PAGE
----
Very few people want to visit the DMV regardless of the state you live in. Unless you know someone who can give you special treatment, it likely just seems like an exercise in human misery. Forms are everywhere, but which one do you need? Do you have enough money to afford all the fines and fees? How long was someone else using your identity before you found out about it? While North Carolina DMV offices may not be the happiest place in the world, they can be a place where you at least know what’s going on as well as find out what the top 9 most annoying traffic violations drivers commit are. Keep these facts in mind about the most common scenarios before your next trip, and hopefully you’ll feel more prepared to take a number.

1. License Renewals

All renewal applications must go through the DMV, and you have to get your license renewed to be able to drive legally. Because we know you’re such a planner in your life, we encourage you to get it done 180 days before the final expiration date (or the day of, one or the other.) You don’t have to have the renewal card they sent to remind you that your time was up, but it can help. One helpful tip: if your license was lost, stolen or damaged, you may be able to renew rather than replace. You may also be able to renew online, which can be done with your current license and social security number. Just don’t plan to renew if you went from perfect vision to contact lenses in the past few years. Pay the small fee with cash, money order, or check.

2. Traffic Violations

North Carolina makes full use of the points system to indicate drivers who have a need for speed or a taste for rule-breaking. Even if you’re constantly caught for doing 36 miles an hour in a 35 zone, you could be at risk to lose your license with a few too many violations. Just 12 points in three years (or eight if you’ve had your license reinstated) can get your privileges revoked. The worse the offense (e.g., aggressive driving or failing to yield to a pedestrian), the more points you get. Littering while driving will only get you one point, while driving on the wrong side of the road will get you four points. The first suspension is a full two months without your license. (Your license in automatically suspended though if you’re caught drinking and driving, or for excessive speeding.) If you have seven points on your license, the North Carolina DMV may let you take a defensive driving course to make those points a thing of the past.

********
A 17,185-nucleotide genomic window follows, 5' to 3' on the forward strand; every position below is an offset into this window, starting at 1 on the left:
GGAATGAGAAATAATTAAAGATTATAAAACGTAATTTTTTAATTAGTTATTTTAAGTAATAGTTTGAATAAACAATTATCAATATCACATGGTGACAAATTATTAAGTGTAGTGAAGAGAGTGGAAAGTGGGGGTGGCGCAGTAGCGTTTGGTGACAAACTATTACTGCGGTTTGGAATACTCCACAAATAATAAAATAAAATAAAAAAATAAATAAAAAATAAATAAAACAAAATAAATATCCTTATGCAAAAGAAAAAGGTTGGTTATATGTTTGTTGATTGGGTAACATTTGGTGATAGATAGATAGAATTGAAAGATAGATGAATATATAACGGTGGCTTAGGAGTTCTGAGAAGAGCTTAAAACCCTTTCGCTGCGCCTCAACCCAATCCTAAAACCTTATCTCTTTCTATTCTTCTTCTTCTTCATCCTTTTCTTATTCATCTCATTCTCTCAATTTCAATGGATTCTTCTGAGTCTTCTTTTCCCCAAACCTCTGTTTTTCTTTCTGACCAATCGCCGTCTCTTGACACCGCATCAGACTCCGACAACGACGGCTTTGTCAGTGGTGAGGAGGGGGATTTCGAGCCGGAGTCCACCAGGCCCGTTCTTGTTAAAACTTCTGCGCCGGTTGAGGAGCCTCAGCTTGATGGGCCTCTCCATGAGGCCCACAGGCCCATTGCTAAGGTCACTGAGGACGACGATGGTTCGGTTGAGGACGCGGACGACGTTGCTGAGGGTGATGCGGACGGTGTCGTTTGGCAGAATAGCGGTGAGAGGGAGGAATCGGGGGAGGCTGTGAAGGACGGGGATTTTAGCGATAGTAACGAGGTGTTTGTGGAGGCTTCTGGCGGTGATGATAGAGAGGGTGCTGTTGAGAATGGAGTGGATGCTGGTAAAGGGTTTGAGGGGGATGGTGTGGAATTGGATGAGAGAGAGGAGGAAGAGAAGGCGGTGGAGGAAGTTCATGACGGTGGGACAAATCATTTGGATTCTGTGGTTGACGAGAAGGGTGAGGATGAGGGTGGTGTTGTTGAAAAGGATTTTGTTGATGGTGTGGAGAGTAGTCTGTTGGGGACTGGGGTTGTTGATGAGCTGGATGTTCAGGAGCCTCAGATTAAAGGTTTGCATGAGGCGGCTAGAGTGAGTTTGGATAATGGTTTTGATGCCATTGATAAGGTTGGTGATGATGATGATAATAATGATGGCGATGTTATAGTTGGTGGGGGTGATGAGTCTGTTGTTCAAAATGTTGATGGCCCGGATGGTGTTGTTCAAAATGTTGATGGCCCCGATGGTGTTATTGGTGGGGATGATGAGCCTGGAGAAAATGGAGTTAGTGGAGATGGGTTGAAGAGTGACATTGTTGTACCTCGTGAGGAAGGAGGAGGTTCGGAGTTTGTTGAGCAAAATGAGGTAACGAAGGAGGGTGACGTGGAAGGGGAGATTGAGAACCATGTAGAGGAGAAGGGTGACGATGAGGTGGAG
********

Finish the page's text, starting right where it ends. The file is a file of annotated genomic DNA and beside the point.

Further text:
3. Selling a Car

You’ll first need to start with the paperwork if you’re selling a car. The vehicle title will need to list the buyer’s name and address, the date of sale, the seller’s signature, a damage disclosure statement, and the odometer reading. It also must be notarized by a certified party. In other words, it’s all basic information, but make sure you let the buyer know that at some point you had to have the car fished out of the lake. Should you sell your car privately (e.g., to a neighbor), you don’t have to have a bill of sale. However, you may want to keep one for your own peace of mind (these are found online and are extremely easy to use.) If you lost the title, you’ll need to fill out Form MVR-4, and wait two weeks or more to have your request processed.

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